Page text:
June 13, 2017
Catherine Murphy TD said:
“We have whistleblowers legislation which seems wholly inadequate for public servants including members of An Garda Siochána and the Defence Forces who are subject to the application of the Official Secrets Act. There appears to me to be an inherent contradiction between the two and one effectively negates the ability of those in certain professions to come forward and report wrongdoing without fear of being found in breach of the Official Secrets Act.
“In November 2016 Mr Barrett had undertaken to roll out an ethics code within the force and that code encourages speaking up where wrongdoing is witnessed yet the Official Secrets Act subjects members of the force to potential punishment if they speak out. Today we learn that Mr Barrett has stepped down from the Policing Authority’s Ethics Committee which drew up the code.”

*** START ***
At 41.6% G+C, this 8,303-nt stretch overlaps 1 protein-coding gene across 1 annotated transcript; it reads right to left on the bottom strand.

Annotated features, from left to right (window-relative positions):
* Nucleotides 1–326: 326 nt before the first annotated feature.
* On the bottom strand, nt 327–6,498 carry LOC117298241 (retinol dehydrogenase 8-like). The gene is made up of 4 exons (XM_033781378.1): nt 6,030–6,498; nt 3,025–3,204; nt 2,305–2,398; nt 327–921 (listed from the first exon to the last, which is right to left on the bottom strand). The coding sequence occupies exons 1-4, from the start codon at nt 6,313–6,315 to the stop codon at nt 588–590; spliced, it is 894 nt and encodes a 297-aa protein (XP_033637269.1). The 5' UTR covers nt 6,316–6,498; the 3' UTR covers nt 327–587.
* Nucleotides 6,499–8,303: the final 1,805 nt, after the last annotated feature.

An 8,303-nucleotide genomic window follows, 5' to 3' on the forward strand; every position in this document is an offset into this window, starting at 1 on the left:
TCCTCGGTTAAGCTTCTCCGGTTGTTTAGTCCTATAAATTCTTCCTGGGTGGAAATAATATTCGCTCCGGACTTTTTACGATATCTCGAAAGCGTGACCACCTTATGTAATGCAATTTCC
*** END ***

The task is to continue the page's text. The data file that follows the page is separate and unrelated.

Deputy Murphy added: “In a recent sitting of the Public Accounts Committee it was confirmed that internal correspondence between sections within An Garda Siochána suggested he would potentially find himself in breach of the Official Secrets Act and therefore guilty of a criminal offence. How many times has such a scenario arisen without the glare of the public domain and how many scandals have gone unreported because of it? The Official Secrets Act has effectively been used as a means of blocking public-interest led disclosures. If we want to create a public and political space where the culture allows for people to easily come forward and report wrongdoing then we must legislate to create that culture. That is one of a number of measures which will help to stamp corruption out of Irish public life and it is why the Social Democrats manifesto in 2016 called for the repeal of the Official Secrets Act.”